Rabbi Danya Ruttenberg (she/her) is an award-winning author and writer who serves as Scholar in Residence at the National Council of Jewish Women (NCJW). She has written for The New York Times, The Washington Post, The Atlantic, Time, and many other publications. Her seven other books include Nurture the Wow: Finding Spirituality in the Frustration, Boredom, Tears, Poop, Desperation, Wonder, and Radical Amazement of Parenting, which was a National Jewish Book Award finalist, and Surprised By God: How I Learned to Stop Worrying and Love Religion, nominated for the Sami Rohr Prize for Jewish literature; The Passionate Torah: Sex and Judaism; Yentl's Revenge: The Next Wave of Jewish Feminism, and, with Rabbi Elliot Dorff, three books on Jewish ethics. Her newest book is On Repentance and Repair: Making Amends in an Unapologetic World is available at a 10% discount.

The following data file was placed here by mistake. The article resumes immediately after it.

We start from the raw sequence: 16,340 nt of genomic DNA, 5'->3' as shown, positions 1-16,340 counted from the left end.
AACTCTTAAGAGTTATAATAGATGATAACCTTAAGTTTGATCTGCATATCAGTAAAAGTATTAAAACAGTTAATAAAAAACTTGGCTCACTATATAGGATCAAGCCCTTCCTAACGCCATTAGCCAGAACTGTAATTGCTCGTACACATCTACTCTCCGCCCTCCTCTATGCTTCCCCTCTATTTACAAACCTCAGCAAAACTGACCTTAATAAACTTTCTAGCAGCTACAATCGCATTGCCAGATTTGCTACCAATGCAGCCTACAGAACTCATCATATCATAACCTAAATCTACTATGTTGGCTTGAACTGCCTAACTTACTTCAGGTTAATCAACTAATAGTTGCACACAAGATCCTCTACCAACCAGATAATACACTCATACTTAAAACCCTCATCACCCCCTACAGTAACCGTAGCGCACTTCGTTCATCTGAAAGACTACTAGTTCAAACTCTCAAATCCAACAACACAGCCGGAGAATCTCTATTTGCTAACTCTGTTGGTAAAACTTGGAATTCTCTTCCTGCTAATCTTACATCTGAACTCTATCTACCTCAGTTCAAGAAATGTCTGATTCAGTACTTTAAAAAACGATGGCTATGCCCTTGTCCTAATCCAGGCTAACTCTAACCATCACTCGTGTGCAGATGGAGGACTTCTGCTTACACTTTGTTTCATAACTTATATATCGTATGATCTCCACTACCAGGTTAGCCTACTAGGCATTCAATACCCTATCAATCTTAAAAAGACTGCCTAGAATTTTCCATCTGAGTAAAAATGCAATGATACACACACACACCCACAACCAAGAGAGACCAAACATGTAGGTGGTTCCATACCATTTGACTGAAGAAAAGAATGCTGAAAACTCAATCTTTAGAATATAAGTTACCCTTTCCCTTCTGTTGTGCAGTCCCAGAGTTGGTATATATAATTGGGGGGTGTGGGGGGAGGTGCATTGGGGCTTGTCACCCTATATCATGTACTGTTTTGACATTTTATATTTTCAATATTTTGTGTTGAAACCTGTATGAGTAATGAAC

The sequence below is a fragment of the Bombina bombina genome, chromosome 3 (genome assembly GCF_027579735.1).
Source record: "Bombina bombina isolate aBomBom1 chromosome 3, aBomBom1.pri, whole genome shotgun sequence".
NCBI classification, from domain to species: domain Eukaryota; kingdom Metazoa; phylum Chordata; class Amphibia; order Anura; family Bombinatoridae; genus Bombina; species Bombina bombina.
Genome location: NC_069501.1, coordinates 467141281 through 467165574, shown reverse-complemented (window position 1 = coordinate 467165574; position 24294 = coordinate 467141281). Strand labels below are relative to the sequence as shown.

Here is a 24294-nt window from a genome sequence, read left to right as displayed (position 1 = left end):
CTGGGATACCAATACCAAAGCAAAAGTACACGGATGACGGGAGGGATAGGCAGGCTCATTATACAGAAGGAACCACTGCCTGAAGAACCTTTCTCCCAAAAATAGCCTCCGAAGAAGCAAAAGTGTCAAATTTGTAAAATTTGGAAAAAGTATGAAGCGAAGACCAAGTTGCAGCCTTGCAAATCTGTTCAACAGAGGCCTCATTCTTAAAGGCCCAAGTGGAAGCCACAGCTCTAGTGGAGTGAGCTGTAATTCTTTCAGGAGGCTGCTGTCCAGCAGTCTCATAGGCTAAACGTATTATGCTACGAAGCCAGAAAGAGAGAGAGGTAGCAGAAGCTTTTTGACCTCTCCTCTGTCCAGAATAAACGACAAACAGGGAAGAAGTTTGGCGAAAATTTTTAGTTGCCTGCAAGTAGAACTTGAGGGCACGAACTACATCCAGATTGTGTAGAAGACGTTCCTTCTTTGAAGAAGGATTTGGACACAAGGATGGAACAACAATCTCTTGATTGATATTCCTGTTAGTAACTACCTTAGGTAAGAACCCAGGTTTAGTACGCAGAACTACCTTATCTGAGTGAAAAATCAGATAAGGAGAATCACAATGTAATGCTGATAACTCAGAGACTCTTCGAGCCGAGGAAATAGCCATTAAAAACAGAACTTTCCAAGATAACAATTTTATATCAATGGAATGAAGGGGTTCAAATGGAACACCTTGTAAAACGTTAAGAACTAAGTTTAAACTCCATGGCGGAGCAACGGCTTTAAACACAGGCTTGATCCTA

This time of year, we hear again and again about how much emphasis Judaism places on the nuances of how to address harm of all kinds. I am convinced that the steps of repentance and repair outlined by the medieval Jewish philosopher Maimonides make sense not only in our individual lives when we harm our coworkers, friends, family, and intimate partners, but also in reference to the communal, cultural, and national levels.